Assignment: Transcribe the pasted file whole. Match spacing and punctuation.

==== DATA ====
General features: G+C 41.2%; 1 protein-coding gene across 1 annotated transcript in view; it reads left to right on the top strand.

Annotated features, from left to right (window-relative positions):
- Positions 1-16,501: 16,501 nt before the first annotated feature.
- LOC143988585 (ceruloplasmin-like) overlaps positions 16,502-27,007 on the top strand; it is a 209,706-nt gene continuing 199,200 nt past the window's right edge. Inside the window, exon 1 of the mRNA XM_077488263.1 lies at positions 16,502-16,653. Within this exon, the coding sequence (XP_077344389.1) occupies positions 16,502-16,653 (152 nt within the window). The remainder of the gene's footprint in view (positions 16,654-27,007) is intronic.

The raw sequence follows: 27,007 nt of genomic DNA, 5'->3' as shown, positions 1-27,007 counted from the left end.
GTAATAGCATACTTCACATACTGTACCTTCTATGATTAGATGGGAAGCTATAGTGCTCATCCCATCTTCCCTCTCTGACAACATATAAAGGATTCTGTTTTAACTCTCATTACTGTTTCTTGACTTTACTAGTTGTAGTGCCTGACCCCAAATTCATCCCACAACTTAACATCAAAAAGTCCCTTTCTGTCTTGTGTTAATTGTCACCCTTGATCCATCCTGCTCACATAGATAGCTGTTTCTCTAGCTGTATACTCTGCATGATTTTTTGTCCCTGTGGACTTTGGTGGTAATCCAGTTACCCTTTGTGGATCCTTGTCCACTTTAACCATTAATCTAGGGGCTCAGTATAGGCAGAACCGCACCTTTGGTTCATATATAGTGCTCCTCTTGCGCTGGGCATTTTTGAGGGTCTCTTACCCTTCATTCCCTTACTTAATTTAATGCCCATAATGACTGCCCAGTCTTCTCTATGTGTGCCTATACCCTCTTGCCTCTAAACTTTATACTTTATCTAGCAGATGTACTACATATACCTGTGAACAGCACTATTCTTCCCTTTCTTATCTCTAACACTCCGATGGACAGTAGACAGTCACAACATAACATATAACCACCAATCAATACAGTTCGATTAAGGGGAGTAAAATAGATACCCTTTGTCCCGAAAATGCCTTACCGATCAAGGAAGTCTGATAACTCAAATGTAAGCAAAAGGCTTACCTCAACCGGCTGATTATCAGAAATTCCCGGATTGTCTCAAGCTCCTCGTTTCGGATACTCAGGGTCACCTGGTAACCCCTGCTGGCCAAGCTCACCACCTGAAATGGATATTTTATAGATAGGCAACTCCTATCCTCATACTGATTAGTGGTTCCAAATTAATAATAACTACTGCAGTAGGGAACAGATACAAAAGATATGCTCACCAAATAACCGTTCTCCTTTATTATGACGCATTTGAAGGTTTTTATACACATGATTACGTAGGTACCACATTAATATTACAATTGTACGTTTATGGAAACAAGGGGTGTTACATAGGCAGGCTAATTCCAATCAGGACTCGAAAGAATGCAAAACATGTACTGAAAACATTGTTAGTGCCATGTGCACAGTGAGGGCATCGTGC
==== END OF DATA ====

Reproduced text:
General features: G+C 41.2%; 1 protein-coding gene across 1 annotated transcript in view; it reads left to right on the top strand.

Annotated features, from left to right (window-relative positions):
- Positions 1-16,501: 16,501 nt before the first annotated feature.
- LOC143988585 (ceruloplasmin-like) overlaps positions 16,502-27,007 on the top strand; it is a 209,706-nt gene continuing 199,200 nt past the window's right edge. Inside the window, exon 1 of the mRNA XM_077488263.1 lies at positions 16,502-16,653. Within this exon, the coding sequence (XP_077344389.1) occupies positions 16,502-16,653 (152 nt within the window). The remainder of the gene's footprint in view (positions 16,654-27,007) is intronic.

The raw sequence follows: 27,007 nt of genomic DNA, 5'->3' as shown, positions 1-27,007 counted from the left end.
GTAATAGCATACTTCACATACTGTACCTTCTATGATTAGATGGGAAGCTATAGTGCTCATCCCATCTTCCCTCTCTGACAACATATAAAGGATTCTGTTTTAACTCTCATTACTGTTTCTTGACTTTACTAGTTGTAGTGCCTGACCCCAAATTCATCCCACAACTTAACATCAAAAAGTCCCTTTCTGTCTTGTGTTAATTGTCACCCTTGATCCATCCTGCTCACATAGATAGCTGTTTCTCTAGCTGTATACTCTGCATGATTTTTTGTCCCTGTGGACTTTGGTGGTAATCCAGTTACCCTTTGTGGATCCTTGTCCACTTTAACCATTAATCTAGGGGCTCAGTATAGGCAGAACCGCACCTTTGGTTCATATATAGTGCTCCTCTTGCGCTGGGCATTTTTGAGGGTCTCTTACCCTTCATTCCCTTACTTAATTTAATGCCCATAATGACTGCCCAGTCTTCTCTATGTGTGCCTATACCCTCTTGCCTCTAAACTTTATACTTTATCTAGCAGATGTACTACATATACCTGTGAACAGCACTATTCTTCCCTTTCTTATCTCTAACACTCCGATGGACAGTAGACAGTCACAACATAACATATAACCACCAATCAATACAGTTCGATTAAGGGGAGTAAAATAGATACCCTTTGTCCCGAAAATGCCTTACCGATCAAGGAAGTCTGATAACTCAAATGTAAGCAAAAGGCTTACCTCAACCGGCTGATTATCAGAAATTCCCGGATTGTCTCAAGCTCCTCGTTTCGGATACTCAGGGTCACCTGGTAACCCCTGCTGGCCAAGCTCACCACCTGAAATGGATATTTTATAGATAGGCAACTCCTATCCTCATACTGATTAGTGGTTCCAAATTAATAATAACTACTGCAGTAGGGAACAGATACAAAAGATATGCTCACCAAATAACCGTTCTCCTTTATTATGACGCATTTGAAGGTTTTTATACACATGATTACGTAGGTACCACATTAATATTACAATTGTACGTTTATGGAAACAAGGGGTGTTACATAGGCAGGCTAATTCCAATCAGGACTCGAAAGAATGCAAAACATGTACTGAAAACATTGTTAGTGCCATGTGCACAGTGAGGGCATCGTGC